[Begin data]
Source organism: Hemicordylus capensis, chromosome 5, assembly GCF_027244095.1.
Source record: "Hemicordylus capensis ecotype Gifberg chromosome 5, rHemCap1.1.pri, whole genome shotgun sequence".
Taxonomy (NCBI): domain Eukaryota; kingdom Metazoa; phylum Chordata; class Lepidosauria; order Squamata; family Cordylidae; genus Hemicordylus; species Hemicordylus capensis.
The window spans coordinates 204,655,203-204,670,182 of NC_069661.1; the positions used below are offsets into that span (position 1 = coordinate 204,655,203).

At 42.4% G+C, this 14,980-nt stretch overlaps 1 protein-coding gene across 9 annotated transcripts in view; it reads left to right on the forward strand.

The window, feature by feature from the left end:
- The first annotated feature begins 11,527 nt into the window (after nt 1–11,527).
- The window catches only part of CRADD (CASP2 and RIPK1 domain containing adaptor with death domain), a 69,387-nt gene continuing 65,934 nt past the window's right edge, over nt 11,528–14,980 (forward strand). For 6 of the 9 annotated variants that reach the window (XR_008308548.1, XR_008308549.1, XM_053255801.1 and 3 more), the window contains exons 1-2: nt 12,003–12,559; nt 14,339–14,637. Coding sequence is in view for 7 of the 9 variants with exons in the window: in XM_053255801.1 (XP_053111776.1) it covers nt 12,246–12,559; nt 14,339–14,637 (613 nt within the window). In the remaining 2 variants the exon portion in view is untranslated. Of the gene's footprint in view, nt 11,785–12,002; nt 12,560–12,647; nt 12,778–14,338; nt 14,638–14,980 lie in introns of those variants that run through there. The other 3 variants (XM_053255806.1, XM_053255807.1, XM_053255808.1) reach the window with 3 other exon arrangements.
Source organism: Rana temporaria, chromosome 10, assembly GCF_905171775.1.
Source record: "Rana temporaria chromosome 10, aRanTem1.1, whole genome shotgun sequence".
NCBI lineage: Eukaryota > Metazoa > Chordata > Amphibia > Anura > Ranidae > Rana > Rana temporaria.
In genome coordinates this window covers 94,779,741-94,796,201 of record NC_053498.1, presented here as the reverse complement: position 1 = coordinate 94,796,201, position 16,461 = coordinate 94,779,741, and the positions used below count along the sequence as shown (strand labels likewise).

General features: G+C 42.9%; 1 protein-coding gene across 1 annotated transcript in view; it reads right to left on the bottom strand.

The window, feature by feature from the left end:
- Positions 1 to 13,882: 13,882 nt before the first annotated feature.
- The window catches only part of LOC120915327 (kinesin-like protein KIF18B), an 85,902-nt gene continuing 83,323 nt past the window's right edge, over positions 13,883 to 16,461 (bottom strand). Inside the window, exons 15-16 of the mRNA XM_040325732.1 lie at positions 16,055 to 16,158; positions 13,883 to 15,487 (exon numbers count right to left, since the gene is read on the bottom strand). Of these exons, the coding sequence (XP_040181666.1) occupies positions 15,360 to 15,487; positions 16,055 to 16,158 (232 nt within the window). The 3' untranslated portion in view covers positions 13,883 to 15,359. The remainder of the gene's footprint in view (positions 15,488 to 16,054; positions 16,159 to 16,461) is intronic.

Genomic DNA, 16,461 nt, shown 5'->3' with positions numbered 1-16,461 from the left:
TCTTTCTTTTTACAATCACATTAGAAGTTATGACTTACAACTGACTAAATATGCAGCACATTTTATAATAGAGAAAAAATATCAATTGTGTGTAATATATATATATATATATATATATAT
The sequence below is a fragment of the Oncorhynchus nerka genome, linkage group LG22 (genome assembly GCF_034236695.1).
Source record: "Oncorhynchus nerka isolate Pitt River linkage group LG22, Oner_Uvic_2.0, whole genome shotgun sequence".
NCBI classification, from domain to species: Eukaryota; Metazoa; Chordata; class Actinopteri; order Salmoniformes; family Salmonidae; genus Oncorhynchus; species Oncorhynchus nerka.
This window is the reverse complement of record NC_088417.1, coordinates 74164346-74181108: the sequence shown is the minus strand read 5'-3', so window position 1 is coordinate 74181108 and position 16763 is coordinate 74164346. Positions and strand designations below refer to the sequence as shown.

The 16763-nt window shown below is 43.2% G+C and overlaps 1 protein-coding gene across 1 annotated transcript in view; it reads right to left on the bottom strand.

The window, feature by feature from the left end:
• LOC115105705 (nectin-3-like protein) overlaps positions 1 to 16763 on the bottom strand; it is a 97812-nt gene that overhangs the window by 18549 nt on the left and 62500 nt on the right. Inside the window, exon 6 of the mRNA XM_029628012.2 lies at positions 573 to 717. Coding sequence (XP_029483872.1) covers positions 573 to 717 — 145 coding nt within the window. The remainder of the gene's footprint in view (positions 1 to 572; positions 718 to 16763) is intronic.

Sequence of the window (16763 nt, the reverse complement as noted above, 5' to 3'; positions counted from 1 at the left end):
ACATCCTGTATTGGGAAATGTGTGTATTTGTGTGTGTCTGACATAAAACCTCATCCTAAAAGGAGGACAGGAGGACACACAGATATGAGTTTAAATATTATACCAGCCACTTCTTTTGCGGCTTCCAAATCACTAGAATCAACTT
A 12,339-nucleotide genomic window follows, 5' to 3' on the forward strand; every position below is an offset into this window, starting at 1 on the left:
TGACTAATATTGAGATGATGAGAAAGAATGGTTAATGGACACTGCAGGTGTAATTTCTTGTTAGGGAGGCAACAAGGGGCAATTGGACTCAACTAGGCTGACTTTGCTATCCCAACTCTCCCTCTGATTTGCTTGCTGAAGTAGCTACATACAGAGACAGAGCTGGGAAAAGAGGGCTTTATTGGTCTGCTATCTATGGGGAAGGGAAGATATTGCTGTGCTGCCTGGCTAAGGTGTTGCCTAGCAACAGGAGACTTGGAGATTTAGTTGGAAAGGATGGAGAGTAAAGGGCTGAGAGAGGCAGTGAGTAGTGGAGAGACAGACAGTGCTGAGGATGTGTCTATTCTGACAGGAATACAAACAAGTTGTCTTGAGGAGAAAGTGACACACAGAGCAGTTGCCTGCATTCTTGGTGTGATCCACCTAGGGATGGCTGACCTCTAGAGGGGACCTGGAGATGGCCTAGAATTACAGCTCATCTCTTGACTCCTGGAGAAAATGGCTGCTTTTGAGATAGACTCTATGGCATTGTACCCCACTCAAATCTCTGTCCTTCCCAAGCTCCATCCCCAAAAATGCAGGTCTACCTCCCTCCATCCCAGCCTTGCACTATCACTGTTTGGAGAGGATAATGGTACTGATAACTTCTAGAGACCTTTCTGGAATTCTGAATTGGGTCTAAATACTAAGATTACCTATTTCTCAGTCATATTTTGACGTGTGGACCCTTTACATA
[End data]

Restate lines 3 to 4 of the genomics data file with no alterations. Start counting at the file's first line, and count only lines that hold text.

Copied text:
Taxonomy (NCBI): domain Eukaryota; kingdom Metazoa; phylum Chordata; class Lepidosauria; order Squamata; family Cordylidae; genus Hemicordylus; species Hemicordylus capensis.
The window spans coordinates 204,655,203-204,670,182 of NC_069661.1; the positions used below are offsets into that span (position 1 = coordinate 204,655,203).